Pakistanis are expressing relief that national elections were largely peaceful, but there is tension and skepticism about the vote counting process. VOA's Barry Newhouse reports from Islamabad, where election observers say they are waiting until Wednesday before determining if the vote was credible.

Pakistani media and some election observers said the turnout for Monday's vote appeared to be lower than it was in the 2002 elections, when 40 percent of the country's registered voters went to the polls.

Polling stations in remote, conservative areas in particular appeared to record low participation, especially among women.

But election observers were optimistic that following weeks of politically motivated bombings and assassinations, there were no major attacks and voting appeared to go smoothly. 

"In Islamabad and in many parts of the country people were thankful that there were not any major security incidents. Some concerns about modest voter turnout and other issues, but on the whole we will reserve judgment on how well this went until we have a chance to talk to all of our colleagues in the delegations," said Brian Katulis, an American election observer who is part of the 20,000 person Free and Fair Elections group that monitored polling stations across the country.

He said the group plans to announce its judgment Wednesday, when the election commission is expected to release official results.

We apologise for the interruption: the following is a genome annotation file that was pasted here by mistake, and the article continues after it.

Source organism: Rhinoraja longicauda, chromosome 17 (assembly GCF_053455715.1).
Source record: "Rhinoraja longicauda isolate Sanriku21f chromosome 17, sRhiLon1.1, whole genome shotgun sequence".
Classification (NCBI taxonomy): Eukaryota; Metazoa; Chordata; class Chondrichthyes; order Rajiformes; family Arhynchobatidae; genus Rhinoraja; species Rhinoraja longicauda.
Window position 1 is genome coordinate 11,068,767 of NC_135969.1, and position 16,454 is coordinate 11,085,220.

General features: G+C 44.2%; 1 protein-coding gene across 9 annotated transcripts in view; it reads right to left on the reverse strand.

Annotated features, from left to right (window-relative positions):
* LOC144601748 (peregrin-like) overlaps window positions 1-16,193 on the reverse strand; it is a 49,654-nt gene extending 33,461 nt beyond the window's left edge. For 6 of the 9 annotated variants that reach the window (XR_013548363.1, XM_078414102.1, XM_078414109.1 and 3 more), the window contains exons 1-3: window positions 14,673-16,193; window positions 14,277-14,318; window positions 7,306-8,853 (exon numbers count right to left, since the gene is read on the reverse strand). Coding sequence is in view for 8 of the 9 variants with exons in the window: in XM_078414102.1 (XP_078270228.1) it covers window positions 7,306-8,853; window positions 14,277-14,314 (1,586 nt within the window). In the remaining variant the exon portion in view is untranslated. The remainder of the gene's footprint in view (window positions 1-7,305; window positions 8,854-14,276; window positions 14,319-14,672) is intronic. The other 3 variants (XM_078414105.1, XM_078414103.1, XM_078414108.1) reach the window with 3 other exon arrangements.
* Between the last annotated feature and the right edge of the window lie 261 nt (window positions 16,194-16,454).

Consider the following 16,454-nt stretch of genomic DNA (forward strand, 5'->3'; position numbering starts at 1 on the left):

Election officials say it could take two days to tally votes from remote parts of the country, as well as those ballots cast by hundreds of thousands of soldiers and Pakistanis living overseas.

In the Pakistani election system, officials at each polling station count ballots in the presence of polling agents from various political parties, who certify the tally.

A Pakistani election observer with the Pakistan Human Rights Commission, Tahira Abdullah, says that in past elections the vote counts from individual polling stations have been accurate, but tampering has occurred when the ballots are sent to regional centers.

"The dangerous time is now because the polling agents have signed the envelopes, sealed them in cloth bags and put them into trucks and gone home," said Abdullah. "Those polling agents are not allowed to be present in the returning officer's office, and that is the flaw in the electoral system."

Pakistani news media are reporting preliminary vote counts recorded by individual polling stations, but the results are not considered official until announced by the election commission.